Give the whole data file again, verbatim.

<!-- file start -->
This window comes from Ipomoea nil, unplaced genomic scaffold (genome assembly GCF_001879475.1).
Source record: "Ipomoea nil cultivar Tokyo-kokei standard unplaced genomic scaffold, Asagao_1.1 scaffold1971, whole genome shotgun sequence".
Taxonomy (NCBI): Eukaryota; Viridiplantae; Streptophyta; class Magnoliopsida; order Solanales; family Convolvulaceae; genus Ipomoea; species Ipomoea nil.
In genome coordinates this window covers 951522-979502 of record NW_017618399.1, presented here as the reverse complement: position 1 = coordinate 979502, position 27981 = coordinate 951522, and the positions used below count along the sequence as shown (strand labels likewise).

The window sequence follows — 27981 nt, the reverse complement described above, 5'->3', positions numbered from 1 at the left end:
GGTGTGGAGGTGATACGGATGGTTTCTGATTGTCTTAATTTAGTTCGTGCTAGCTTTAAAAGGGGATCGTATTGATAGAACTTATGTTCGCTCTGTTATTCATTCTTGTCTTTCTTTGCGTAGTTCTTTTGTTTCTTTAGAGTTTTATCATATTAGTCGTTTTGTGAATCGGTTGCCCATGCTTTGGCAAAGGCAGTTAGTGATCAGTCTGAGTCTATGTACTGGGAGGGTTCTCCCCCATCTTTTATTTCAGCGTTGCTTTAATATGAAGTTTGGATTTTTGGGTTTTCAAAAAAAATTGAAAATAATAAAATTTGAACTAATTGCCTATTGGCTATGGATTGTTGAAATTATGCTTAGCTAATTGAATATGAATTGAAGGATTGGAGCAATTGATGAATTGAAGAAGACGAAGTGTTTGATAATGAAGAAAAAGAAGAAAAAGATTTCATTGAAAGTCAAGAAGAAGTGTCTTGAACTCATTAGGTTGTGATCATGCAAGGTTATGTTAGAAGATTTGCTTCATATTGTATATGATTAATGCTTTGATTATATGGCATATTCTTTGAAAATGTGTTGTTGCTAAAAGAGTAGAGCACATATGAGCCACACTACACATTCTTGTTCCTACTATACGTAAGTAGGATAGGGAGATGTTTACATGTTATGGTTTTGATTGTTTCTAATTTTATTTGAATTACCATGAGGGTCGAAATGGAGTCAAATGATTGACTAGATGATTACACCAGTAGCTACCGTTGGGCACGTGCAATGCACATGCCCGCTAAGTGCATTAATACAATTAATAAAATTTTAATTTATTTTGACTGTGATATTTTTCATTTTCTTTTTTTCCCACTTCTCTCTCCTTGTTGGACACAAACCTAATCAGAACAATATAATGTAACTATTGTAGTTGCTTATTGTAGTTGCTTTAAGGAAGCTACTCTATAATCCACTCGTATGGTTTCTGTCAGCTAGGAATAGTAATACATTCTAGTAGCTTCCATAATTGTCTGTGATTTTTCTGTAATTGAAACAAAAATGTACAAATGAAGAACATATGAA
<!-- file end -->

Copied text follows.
This window comes from Ipomoea nil, unplaced genomic scaffold (genome assembly GCF_001879475.1).
Source record: "Ipomoea nil cultivar Tokyo-kokei standard unplaced genomic scaffold, Asagao_1.1 scaffold1971, whole genome shotgun sequence".
Taxonomy (NCBI): Eukaryota; Viridiplantae; Streptophyta; class Magnoliopsida; order Solanales; family Convolvulaceae; genus Ipomoea; species Ipomoea nil.
In genome coordinates this window covers 951522-979502 of record NW_017618399.1, presented here as the reverse complement: position 1 = coordinate 979502, position 27981 = coordinate 951522, and the positions used below count along the sequence as shown (strand labels likewise).

The window sequence follows — 27981 nt, the reverse complement described above, 5'->3', positions numbered from 1 at the left end:
GGTGTGGAGGTGATACGGATGGTTTCTGATTGTCTTAATTTAGTTCGTGCTAGCTTTAAAAGGGGATCGTATTGATAGAACTTATGTTCGCTCTGTTATTCATTCTTGTCTTTCTTTGCGTAGTTCTTTTGTTTCTTTAGAGTTTTATCATATTAGTCGTTTTGTGAATCGGTTGCCCATGCTTTGGCAAAGGCAGTTAGTGATCAGTCTGAGTCTATGTACTGGGAGGGTTCTCCCCCATCTTTTATTTCAGCGTTGCTTTAATATGAAGTTTGGATTTTTGGGTTTTCAAAAAAAATTGAAAATAATAAAATTTGAACTAATTGCCTATTGGCTATGGATTGTTGAAATTATGCTTAGCTAATTGAATATGAATTGAAGGATTGGAGCAATTGATGAATTGAAGAAGACGAAGTGTTTGATAATGAAGAAAAAGAAGAAAAAGATTTCATTGAAAGTCAAGAAGAAGTGTCTTGAACTCATTAGGTTGTGATCATGCAAGGTTATGTTAGAAGATTTGCTTCATATTGTATATGATTAATGCTTTGATTATATGGCATATTCTTTGAAAATGTGTTGTTGCTAAAAGAGTAGAGCACATATGAGCCACACTACACATTCTTGTTCCTACTATACGTAAGTAGGATAGGGAGATGTTTACATGTTATGGTTTTGATTGTTTCTAATTTTATTTGAATTACCATGAGGGTCGAAATGGAGTCAAATGATTGACTAGATGATTACACCAGTAGCTACCGTTGGGCACGTGCAATGCACATGCCCGCTAAGTGCATTAATACAATTAATAAAATTTTAATTTATTTTGACTGTGATATTTTTCATTTTCTTTTTTTCCCACTTCTCTCTCCTTGTTGGACACAAACCTAATCAGAACAATATAATGTAACTATTGTAGTTGCTTATTGTAGTTGCTTTAAGGAAGCTACTCTATAATCCACTCGTATGGTTTCTGTCAGCTAGGAATAGTAATACATTCTAGTAGCTTCCATAATTGTCTGTGATTTTTCTGTAATTGAAACAAAAATGTACAAATGAAGAACATATGAA